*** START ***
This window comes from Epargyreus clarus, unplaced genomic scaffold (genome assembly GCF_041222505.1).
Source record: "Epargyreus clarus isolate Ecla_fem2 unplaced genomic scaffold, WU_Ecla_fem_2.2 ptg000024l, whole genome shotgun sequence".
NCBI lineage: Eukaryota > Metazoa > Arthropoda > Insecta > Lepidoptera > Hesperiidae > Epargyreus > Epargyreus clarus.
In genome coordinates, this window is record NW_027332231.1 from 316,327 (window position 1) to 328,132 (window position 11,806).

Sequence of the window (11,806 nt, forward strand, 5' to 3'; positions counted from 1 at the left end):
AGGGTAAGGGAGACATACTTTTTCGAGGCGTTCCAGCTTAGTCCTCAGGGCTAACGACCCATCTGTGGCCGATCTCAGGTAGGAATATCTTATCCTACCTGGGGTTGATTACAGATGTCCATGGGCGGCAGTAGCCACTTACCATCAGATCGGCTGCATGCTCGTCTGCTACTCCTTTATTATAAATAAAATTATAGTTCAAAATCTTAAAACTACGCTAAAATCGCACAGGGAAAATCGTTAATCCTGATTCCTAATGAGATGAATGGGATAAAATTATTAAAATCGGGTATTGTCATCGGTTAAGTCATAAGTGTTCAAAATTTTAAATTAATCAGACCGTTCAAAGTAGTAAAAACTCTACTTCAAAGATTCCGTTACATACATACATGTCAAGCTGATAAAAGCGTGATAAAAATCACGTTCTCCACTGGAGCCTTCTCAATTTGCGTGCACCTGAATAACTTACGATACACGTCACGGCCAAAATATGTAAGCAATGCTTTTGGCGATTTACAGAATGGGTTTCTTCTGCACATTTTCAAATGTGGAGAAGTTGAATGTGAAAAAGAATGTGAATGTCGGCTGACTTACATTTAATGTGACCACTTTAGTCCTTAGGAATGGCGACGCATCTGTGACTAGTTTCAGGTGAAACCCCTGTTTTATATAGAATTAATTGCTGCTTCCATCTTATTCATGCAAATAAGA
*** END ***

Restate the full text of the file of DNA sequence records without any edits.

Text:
This window comes from Epargyreus clarus, unplaced genomic scaffold (genome assembly GCF_041222505.1).
Source record: "Epargyreus clarus isolate Ecla_fem2 unplaced genomic scaffold, WU_Ecla_fem_2.2 ptg000024l, whole genome shotgun sequence".
NCBI lineage: Eukaryota > Metazoa > Arthropoda > Insecta > Lepidoptera > Hesperiidae > Epargyreus > Epargyreus clarus.
In genome coordinates, this window is record NW_027332231.1 from 316,327 (window position 1) to 328,132 (window position 11,806).

Sequence of the window (11,806 nt, forward strand, 5' to 3'; positions counted from 1 at the left end):
AGGGTAAGGGAGACATACTTTTTCGAGGCGTTCCAGCTTAGTCCTCAGGGCTAACGACCCATCTGTGGCCGATCTCAGGTAGGAATATCTTATCCTACCTGGGGTTGATTACAGATGTCCATGGGCGGCAGTAGCCACTTACCATCAGATCGGCTGCATGCTCGTCTGCTACTCCTTTATTATAAATAAAATTATAGTTCAAAATCTTAAAACTACGCTAAAATCGCACAGGGAAAATCGTTAATCCTGATTCCTAATGAGATGAATGGGATAAAATTATTAAAATCGGGTATTGTCATCGGTTAAGTCATAAGTGTTCAAAATTTTAAATTAATCAGACCGTTCAAAGTAGTAAAAACTCTACTTCAAAGATTCCGTTACATACATACATGTCAAGCTGATAAAAGCGTGATAAAAATCACGTTCTCCACTGGAGCCTTCTCAATTTGCGTGCACCTGAATAACTTACGATACACGTCACGGCCAAAATATGTAAGCAATGCTTTTGGCGATTTACAGAATGGGTTTCTTCTGCACATTTTCAAATGTGGAGAAGTTGAATGTGAAAAAGAATGTGAATGTCGGCTGACTTACATTTAATGTGACCACTTTAGTCCTTAGGAATGGCGACGCATCTGTGACTAGTTTCAGGTGAAACCCCTGTTTTATATAGAATTAATTGCTGCTTCCATCTTATTCATGCAAATAAGA